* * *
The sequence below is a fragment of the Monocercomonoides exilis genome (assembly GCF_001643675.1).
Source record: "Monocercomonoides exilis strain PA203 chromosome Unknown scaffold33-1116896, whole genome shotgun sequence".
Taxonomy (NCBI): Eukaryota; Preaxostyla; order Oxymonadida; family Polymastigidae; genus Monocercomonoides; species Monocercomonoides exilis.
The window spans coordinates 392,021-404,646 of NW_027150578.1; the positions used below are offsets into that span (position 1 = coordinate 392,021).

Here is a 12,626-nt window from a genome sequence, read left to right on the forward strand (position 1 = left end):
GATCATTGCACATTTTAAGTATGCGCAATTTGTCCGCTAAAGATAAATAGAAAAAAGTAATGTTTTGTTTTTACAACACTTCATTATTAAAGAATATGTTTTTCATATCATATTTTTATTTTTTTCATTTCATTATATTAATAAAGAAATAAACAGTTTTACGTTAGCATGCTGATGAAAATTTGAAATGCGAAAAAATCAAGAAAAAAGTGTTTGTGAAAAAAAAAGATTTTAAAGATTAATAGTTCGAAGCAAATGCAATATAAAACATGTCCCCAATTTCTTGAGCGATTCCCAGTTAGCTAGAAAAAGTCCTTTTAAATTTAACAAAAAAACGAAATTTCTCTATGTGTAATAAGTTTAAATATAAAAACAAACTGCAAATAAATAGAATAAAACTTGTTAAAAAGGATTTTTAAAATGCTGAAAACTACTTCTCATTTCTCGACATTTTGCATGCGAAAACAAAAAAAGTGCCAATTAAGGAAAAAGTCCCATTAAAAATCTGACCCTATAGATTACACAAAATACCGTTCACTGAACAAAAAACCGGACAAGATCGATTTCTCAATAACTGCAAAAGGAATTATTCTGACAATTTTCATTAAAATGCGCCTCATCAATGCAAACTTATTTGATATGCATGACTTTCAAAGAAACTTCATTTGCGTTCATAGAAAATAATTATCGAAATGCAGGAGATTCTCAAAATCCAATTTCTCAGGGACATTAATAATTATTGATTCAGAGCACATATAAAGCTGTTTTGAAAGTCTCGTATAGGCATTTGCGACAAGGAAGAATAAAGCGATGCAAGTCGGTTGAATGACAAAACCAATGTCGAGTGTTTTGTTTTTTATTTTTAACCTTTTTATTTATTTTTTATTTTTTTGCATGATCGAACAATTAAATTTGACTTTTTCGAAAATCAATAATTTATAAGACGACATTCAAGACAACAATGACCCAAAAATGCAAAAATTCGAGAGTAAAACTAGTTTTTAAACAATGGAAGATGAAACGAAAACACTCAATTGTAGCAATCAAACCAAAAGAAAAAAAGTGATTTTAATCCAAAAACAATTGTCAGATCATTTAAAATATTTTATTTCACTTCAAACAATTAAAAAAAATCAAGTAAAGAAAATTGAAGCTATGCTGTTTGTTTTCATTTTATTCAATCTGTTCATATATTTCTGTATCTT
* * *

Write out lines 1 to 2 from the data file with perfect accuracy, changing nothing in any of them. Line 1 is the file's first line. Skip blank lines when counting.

The sequence below is a fragment of the Monocercomonoides exilis genome (assembly GCF_001643675.1).
Source record: "Monocercomonoides exilis strain PA203 chromosome Unknown scaffold33-1116896, whole genome shotgun sequence".